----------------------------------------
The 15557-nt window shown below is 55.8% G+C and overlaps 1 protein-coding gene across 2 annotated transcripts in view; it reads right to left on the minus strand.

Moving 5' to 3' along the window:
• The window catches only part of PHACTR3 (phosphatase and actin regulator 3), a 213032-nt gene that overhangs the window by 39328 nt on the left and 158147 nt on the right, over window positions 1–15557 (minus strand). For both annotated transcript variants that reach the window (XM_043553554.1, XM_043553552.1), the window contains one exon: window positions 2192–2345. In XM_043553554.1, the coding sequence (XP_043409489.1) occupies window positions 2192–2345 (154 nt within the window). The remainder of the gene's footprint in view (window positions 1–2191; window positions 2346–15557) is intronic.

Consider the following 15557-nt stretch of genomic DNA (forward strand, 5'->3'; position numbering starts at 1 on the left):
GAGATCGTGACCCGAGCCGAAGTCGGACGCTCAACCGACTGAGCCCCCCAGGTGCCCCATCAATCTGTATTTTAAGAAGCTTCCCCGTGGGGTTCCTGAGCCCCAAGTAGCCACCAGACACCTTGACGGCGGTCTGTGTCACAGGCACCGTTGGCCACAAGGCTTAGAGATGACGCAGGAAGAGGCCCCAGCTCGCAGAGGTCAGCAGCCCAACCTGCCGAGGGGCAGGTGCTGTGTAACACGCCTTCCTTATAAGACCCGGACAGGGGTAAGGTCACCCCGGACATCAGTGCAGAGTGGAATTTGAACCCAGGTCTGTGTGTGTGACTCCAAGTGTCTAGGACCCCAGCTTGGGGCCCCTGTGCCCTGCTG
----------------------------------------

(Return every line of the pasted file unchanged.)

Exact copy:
The 15557-nt window shown below is 55.8% G+C and overlaps 1 protein-coding gene across 2 annotated transcripts in view; it reads right to left on the minus strand.

Moving 5' to 3' along the window:
• The window catches only part of PHACTR3 (phosphatase and actin regulator 3), a 213032-nt gene that overhangs the window by 39328 nt on the left and 158147 nt on the right, over window positions 1–15557 (minus strand). For both annotated transcript variants that reach the window (XM_043553554.1, XM_043553552.1), the window contains one exon: window positions 2192–2345. In XM_043553554.1, the coding sequence (XP_043409489.1) occupies window positions 2192–2345 (154 nt within the window). The remainder of the gene's footprint in view (window positions 1–2191; window positions 2346–15557) is intronic.

Consider the following 15557-nt stretch of genomic DNA (forward strand, 5'->3'; position numbering starts at 1 on the left):
GAGATCGTGACCCGAGCCGAAGTCGGACGCTCAACCGACTGAGCCCCCCAGGTGCCCCATCAATCTGTATTTTAAGAAGCTTCCCCGTGGGGTTCCTGAGCCCCAAGTAGCCACCAGACACCTTGACGGCGGTCTGTGTCACAGGCACCGTTGGCCACAAGGCTTAGAGATGACGCAGGAAGAGGCCCCAGCTCGCAGAGGTCAGCAGCCCAACCTGCCGAGGGGCAGGTGCTGTGTAACACGCCTTCCTTATAAGACCCGGACAGGGGTAAGGTCACCCCGGACATCAGTGCAGAGTGGAATTTGAACCCAGGTCTGTGTGTGTGACTCCAAGTGTCTAGGACCCCAGCTTGGGGCCCCTGTGCCCTGCTG